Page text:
Dear Rebecca; Robin Williams’ Suicide

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Dear Rebecca,

I was saddened to hear of Robin William’s suicide the other day. I remember him coming on the scene years ago through a TV show called Mork & Mindy. He sure did have a lot of energy! Making people laugh was a true gift for him, as he made it seem so effortless and spontaneous. And while I’m sure the majority of his performances were centered around comedy he had a more serious side which he let us see every now and then, as in the movie Dead Poets Society. Throughout his career he went on to star in other televised and stage productions, and had gained quite a few devoted fans. I can’t think of any time when I’ve heard someone say anything derogatory about him. He spent time with other comedians and various entertainers, politicians and other wealthy and influential people. By all appearances he had just about every good thing this life offers, and yet that apparently was not enough.

He had money, but must have been spiritually broke. He had family, and yet didn’t seem to have anyone close enough to effectively help him. He had fans and notoriety, but all those accolades were drowned out by the internal screaming of his own personal demons. In the end it’s what he didn’t have that was more important than all the others. He apparently didn’t have Christ.

Tragically his is not the first example of having it all, and yet having nothing. Currently over 39,000 people commit suicide every year across all walks of life and economic groups – both men and women. While these people could have many similar characteristics to Mr. Williams, the thing I want you to remember is that he had everything most people want, except peace. It’s also very interesting to note that the people who share in his demographics also are at the highest risk for suicide. Do you think that says something? I think it does.

It seems to me that of all the groups compared, this group should have the least number of suicides and not the most. This should be the ‘highlight time’ of a person’s life. People within this group tend to have the most money, the most influence and the most possessions out of all the other groups. So what does this say? It says that those things are not as important as people think they are. People without Christ place their appraisal of self-worth in these things and not in the only One Who can bring true peace. In fact, of all the people I’ve talked to (or studied of), the trend is that the more ‘things’ a person has in their life the less contented they are prone to be. Stuff breeds more stuff – not peace. All the empty promises in the world can never deliver the contentment that only a deep and abiding relationship with Christ can bring;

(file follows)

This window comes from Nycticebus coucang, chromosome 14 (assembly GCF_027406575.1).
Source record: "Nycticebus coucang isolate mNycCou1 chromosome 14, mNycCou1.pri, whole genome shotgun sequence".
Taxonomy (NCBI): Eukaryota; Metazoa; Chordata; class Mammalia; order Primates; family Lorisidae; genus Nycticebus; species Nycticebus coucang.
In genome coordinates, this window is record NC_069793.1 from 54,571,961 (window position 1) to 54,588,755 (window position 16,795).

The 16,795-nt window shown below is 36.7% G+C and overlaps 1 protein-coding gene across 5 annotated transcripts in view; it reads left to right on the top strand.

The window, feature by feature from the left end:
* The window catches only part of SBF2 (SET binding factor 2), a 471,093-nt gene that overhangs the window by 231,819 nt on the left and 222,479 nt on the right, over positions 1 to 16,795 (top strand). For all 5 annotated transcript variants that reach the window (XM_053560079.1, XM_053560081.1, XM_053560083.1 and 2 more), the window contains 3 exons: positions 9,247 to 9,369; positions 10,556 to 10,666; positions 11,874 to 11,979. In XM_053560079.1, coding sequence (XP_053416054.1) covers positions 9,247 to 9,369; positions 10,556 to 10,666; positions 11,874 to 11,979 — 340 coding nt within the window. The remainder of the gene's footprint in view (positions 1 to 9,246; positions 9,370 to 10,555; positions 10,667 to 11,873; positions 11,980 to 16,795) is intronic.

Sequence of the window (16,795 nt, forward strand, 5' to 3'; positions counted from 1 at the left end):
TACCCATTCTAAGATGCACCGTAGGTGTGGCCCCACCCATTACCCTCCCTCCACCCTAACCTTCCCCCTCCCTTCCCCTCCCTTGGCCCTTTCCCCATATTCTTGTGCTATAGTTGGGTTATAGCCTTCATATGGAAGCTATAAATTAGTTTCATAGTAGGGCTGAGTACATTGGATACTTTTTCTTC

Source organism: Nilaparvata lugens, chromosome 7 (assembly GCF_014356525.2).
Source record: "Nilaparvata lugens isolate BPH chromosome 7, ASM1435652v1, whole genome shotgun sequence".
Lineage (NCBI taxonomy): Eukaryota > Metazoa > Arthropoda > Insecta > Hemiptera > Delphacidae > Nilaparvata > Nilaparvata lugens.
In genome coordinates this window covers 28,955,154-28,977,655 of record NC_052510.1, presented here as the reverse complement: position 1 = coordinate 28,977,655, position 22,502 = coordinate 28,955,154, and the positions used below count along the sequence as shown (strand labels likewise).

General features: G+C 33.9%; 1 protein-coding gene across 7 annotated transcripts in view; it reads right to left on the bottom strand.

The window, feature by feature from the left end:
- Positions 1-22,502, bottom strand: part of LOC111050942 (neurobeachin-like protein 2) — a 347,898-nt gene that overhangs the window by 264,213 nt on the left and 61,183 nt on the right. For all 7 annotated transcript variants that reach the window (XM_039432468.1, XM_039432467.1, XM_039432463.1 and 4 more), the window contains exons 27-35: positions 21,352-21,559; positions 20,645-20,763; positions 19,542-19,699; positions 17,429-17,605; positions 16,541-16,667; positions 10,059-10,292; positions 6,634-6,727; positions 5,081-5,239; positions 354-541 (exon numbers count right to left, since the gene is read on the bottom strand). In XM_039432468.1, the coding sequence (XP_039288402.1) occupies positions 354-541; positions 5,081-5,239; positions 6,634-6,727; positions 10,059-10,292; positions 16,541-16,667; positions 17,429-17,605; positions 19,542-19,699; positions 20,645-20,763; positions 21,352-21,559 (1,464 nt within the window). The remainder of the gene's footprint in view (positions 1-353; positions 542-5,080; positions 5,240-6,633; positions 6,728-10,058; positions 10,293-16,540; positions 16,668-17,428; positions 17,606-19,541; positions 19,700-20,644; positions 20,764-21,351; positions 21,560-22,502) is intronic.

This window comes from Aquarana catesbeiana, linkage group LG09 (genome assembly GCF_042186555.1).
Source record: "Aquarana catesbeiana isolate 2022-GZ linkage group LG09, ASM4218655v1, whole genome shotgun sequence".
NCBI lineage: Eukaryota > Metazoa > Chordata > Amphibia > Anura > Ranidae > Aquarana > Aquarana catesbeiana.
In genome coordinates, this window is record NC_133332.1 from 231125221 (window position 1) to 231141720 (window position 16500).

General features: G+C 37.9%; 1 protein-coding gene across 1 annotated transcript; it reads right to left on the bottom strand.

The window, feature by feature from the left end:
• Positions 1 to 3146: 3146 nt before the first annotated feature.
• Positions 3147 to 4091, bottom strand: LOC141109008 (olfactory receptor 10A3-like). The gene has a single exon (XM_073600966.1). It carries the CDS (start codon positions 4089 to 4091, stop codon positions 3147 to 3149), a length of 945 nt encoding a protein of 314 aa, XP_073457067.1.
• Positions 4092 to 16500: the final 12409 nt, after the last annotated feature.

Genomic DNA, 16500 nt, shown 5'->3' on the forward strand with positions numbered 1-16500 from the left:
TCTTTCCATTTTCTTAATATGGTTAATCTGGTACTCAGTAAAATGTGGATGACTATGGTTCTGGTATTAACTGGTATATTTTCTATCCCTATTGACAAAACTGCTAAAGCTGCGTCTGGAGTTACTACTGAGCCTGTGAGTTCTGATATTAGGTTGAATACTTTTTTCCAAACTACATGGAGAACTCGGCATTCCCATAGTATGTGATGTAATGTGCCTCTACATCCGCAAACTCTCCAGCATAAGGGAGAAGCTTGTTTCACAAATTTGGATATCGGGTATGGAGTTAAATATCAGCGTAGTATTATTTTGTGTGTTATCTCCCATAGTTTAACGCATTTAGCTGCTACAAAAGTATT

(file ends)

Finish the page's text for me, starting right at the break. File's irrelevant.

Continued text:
1 Tim 6:6-10

Now godliness with contentment is great gain. For we brought nothing into this world, and it is certain we can carry nothing out. And having food and clothing, with these we shall be content. But those who desire to be rich fall into temptation and a snare, and into many foolish and harmful lusts which drown men in destruction and perdition. For the love of money is a root of all kinds of evil, for which some have strayed from the faith in their greediness, and pierced themselves through with many sorrows.

You can insert just about anything into this Scripture in the place of ”those who desire to be rich”, and when pursued above a relationship with Christ it will yield the same result. It is the love of money (or influence, or sex, or material possessions, or fame, etc.) which causes a person to forsake the One Who will bring a lasting sense of purpose for our life.

As you consider all the possibilities we’ve discussed concerning your future, remember that without Christ your life is just an empty shell – a sham;

Matt 16:26

For what profit is it to a man if he gains the whole world, and loses his own soul? Or what will a man give in exchange for his soul?

Above all else pursue Christ in your life, and everything else will be kept in proper perspective.

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